"If you throw pucks to the net, good things will happen" is one of the oldest axioms in hockey. Well, on Wednesday night the San Jose Sharks did nothing but throw pucks to the net—100 in total, 59 of which found their way to Oilers goaltender Ben Scrivens—for the entire duration of their game in Edmonton, but no good things happened. At least not for the Sharks, who were shut out for a second game in a row courtesy a record-setting performance by the Oilers' newly-acquired netminder. It isn't remotely hyperbolic to suggest Scrivens single-handedly stole this game for the Oilers. Here, for example, are his teammates attempting to kill a penalty late in the game courtesy Z.A. Kline:
That's just a sampling of the Oilers' defensive structure in this game. They were hapless, and it led to the puck spending the vast majority of the contest in the Edmonton zone. Inexplicably, it didn't lead to an Oilers loss. A point shot from Justin Schultz in the first period, a Taylor Hall conversion of a 2-on-1 in the third and a Jordan Eberle garbage-time goal on a late power play allowed the Oil to somehow skate away victorious from a game in which they were pelted by every measure other than the scoreboard. This shot attempt chart paints the accurate picture that this game was never close in terms of which team was controlling the play:
There isn't much else to say about this game. Sure, the Sharks could have been better on their three power plays, although the aforementioned flurry in front of Scrivens on a third period man-advantage resulted in several grade-A chances. They were admittedly a bit lax when defending the dangerous Ryan Nugent-Hopkins line in the neutral zone, which led to some scary moments in the San Jose end including Hall's goal. But, seriously, 100 shot attempts should be enough to win you the game. The fact that it wasn't is a testament to an unreal performance by Scrivens and/or an epic smiting by the hockey gods.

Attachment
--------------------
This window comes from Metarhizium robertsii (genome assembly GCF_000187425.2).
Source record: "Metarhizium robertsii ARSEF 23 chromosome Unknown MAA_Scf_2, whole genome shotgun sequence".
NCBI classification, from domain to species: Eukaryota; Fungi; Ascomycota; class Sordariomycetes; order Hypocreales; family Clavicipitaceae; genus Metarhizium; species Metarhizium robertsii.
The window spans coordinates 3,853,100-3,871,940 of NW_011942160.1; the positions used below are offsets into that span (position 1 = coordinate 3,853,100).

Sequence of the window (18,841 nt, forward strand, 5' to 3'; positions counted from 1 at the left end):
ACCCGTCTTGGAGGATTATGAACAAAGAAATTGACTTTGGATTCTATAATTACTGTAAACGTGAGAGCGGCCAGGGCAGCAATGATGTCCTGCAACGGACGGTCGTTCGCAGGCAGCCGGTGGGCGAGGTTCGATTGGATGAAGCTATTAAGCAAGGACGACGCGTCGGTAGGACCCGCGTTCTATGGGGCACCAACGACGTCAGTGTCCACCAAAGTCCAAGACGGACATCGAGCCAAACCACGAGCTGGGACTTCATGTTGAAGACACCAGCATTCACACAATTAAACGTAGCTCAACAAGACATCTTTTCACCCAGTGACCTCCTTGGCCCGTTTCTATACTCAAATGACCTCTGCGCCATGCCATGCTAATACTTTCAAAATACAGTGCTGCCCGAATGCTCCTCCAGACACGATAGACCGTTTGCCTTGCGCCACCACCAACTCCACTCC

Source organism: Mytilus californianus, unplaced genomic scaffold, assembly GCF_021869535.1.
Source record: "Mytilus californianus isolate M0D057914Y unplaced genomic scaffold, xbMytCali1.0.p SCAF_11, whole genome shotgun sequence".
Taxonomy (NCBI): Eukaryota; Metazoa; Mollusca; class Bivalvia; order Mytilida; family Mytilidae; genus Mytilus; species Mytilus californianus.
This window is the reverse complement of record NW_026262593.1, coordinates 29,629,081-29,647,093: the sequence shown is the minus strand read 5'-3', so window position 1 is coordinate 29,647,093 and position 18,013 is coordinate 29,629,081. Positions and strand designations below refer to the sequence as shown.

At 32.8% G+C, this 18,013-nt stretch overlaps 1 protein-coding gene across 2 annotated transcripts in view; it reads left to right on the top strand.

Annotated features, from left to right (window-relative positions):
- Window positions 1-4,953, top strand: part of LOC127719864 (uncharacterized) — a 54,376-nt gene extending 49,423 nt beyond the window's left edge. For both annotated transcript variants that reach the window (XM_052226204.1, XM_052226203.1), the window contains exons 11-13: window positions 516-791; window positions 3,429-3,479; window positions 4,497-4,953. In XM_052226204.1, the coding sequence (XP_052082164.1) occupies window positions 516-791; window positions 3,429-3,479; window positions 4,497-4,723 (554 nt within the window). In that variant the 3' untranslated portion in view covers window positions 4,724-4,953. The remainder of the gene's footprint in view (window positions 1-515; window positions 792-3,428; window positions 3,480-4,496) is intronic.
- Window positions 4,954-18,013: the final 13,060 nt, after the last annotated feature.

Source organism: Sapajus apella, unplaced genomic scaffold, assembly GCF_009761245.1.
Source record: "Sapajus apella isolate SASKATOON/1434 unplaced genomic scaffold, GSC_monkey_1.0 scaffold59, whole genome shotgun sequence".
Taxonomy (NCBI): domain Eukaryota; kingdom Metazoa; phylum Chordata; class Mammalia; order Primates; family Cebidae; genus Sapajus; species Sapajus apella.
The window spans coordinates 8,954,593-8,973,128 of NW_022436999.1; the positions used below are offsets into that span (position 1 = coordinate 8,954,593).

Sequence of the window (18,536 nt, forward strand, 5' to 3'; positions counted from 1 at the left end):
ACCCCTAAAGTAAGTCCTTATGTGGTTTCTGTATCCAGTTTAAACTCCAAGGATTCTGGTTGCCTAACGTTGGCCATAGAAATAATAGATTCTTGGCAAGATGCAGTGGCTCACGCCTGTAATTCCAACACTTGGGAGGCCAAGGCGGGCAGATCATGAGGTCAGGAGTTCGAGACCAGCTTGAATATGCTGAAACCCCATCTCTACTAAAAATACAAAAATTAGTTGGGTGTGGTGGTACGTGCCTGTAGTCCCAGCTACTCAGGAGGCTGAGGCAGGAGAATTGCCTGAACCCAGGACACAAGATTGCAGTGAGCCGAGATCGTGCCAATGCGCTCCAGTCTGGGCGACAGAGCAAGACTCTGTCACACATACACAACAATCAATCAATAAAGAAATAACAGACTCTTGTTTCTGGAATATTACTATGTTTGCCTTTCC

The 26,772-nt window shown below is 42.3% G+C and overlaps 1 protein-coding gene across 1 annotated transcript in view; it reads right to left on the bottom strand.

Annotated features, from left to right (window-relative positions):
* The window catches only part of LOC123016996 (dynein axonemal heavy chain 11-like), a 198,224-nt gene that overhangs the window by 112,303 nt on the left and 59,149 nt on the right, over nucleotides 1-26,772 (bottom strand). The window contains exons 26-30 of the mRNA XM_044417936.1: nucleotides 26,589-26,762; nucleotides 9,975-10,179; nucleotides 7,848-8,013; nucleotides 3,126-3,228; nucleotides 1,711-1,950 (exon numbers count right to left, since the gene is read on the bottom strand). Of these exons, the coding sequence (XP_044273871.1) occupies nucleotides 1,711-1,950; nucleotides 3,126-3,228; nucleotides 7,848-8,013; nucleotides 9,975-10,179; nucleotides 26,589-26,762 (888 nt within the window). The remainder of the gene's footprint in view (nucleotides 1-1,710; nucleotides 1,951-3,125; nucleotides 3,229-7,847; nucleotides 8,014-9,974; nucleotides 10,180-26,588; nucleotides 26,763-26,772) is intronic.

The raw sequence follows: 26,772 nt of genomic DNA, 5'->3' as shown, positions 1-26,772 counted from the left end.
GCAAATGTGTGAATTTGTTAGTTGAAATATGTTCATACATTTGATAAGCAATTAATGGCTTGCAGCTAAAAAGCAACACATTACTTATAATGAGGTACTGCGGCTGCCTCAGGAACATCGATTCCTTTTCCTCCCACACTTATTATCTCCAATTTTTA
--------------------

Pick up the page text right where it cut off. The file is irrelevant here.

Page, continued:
- The most disappointing part of this game is that the Sharks were just four shots shy of the all-time single-game regulation record since the NHL began tracking shots on goal. That late Dan Boyle high-sticking penalty may have just cost them a (dubious) place in history.
- As it stands, the Sharks made it to the 50-shot mark for the fifth time this season. No other team has done that more than once.
- One of the biggest positives to take from this game (apart from the fact that the Sharks were incredibly dominant, even if they couldn't buy a break) is that Marty Havlat, in his return to the lineup after more than a month-long absence, looked...good. Really good. Like, difference-making top-six forward good. Granted, it was a game against the Oilers, but with Havlat on the ice five-on-five the Sharks controlled 80% of all shot attempts. Havlat also had four shots on goal and set up a beautiful chance for Tommy Wingels in the second period that clanged off iron as he received a promotion to the Patrick Marleau line after beginning the game on Andrew Desjardins' wing.
- Tyler Kennedy also began the game on a line with Desjardins but didn't skate a shift after the end of the first period due to an unspecified injury. It's just a revolving door of forward injuries for the Sharks at this point.
- Ben Scrivens has now stopped 97 of 99 Sharks shots this season.
- Speaking of The Professor, in typical Scrivens fashion, he appears to have confused a reporter with his vocabulary in a post-game press conference:
Scrivens pitches a 59 save shutout, and slides the term "in auspicious" into his post game. Not sure which is more impressive.— Ryan Rishaug (@TSNRyanRishaug) January 30, 2014
- In a little over 18 minutes of five-on-five ice time, David Perron was on for 21 San Jose shots and 1 Edmonton shot. Perron has been one of the Oilers' best players this season but that's ineptitude taken to another level.
FTF Three Stars
1st Star: Ben Scrivens
2nd Star: Ben Scrivens
3rd Star: Ben Scrivens